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The market is having an abnormally normal day

Stocks are doing something rare on Thursday: Nothing.

With three hours left in the trading day, the S&P 500 is up a mere 0.1 percent. If the magnitude of the market's move does not rise, Thursday will be the S&P's third least-move-y day this year.

The beginning of 2016 has proven an emotional roller coaster for investors, albeit not a particularly fun one. The average move (whether to the upside or downside) for a session in 2016 is 1.18 percent. That compares to an average 0.94 percent move in the comparable time period in 2015, and 0.72 percent over the full year.

The relative quietude may be a good sign for stocks. One of the things the market will need in order to bottom is a decline in volatility, investment strategist Neil Azous of Rareview Macro said this week on CNBC's "Power Lunch."

Read More Beware this hurt and confused market: Strategist

Then again, it may be a bit premature to declare the gut-wrenching moves over and done with.

First off all, the S&P 500 futures saw dramatic action in the overnight session, with the e-mini hitting 1,922 shortly before 2 a.m. ET, and bottoming out at 1,891 around 9 a.m., for a 1.7 percent pre-opening drop.

Second, it is certainly helping that on Thursday, oil — which appears to enjoy outsized influence on stocks this year — is having a rare quiet session.

Finally, there are potential fundamental reasons to delay making big decisions. Some traders may be in "wait-and-see" mode ahead of a Friday jobs report that could shine some light on important questions about the strength of the U.S. economy, the odds of inflation finally cropping up and whether economic data will merit further Federal Reserve rate hikes.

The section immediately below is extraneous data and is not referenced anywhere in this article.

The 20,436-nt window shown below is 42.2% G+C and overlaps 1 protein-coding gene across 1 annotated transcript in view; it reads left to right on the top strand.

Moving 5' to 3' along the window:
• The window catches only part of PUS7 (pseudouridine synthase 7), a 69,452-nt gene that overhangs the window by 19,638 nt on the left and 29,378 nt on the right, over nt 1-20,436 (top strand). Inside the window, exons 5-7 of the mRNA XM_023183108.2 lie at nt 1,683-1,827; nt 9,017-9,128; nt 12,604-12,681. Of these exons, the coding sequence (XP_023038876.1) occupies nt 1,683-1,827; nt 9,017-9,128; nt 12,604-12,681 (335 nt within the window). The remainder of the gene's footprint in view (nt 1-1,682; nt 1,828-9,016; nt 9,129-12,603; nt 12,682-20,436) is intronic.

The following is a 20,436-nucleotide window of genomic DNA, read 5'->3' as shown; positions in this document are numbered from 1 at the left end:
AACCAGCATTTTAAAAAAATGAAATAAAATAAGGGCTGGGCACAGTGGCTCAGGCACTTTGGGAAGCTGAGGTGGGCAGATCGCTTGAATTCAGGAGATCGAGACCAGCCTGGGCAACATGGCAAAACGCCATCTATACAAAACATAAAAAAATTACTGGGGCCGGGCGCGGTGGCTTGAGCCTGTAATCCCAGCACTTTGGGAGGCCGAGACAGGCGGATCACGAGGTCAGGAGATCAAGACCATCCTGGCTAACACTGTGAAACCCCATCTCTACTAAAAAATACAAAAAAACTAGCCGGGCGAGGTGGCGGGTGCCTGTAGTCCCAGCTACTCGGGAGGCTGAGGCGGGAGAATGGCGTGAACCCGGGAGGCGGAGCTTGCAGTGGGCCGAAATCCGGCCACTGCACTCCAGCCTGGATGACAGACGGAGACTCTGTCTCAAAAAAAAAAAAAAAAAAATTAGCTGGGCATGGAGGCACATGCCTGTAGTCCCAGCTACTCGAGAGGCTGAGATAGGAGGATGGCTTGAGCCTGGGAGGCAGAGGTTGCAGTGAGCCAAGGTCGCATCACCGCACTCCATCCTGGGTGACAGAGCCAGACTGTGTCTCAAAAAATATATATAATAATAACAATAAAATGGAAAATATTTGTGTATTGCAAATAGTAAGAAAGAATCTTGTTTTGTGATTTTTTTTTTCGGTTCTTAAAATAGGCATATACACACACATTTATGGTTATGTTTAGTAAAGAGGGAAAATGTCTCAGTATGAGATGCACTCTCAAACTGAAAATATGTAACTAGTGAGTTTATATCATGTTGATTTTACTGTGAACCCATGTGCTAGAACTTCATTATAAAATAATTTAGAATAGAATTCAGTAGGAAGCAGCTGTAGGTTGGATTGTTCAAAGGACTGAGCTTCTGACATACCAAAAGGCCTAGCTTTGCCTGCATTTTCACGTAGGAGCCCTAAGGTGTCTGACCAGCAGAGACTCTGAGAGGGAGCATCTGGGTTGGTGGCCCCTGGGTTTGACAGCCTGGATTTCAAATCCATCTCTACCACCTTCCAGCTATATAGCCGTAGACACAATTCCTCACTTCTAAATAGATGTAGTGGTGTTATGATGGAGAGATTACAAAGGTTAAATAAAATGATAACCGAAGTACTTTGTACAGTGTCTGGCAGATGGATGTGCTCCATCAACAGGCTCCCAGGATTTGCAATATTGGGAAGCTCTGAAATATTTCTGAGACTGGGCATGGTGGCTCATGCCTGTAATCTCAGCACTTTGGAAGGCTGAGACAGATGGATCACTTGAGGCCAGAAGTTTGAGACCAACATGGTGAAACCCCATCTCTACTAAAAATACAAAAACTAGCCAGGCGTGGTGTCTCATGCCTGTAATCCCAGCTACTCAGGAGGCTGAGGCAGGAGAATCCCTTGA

But for traders exhausted by chasing the market's seesaw moves, the most notable thing might be just how un-notably stocks are trading Thursday.

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Trading Nation is a multimedia financial news program that shows investors and traders how to use the news of the day to their advantage. This is where experts from across the financial world – including macro strategists, technical analysts, stock-pickers, and traders who specialize in options, currencies, and fixed income – come together to find the best ways to capitalize on recent developments in the market. Trading Nation: Where headlines become opportunities.

Brian Sullivan

Brian Sullivan is co-anchor of CNBC's "Power Lunch" (M-F,1PM-3PM ET), one of the network's longest running programs, as well as the host of the daily investing program "Trading Nation." He is also a frequent guest on MSNBC's "Morning Joe" and other NBC properties.

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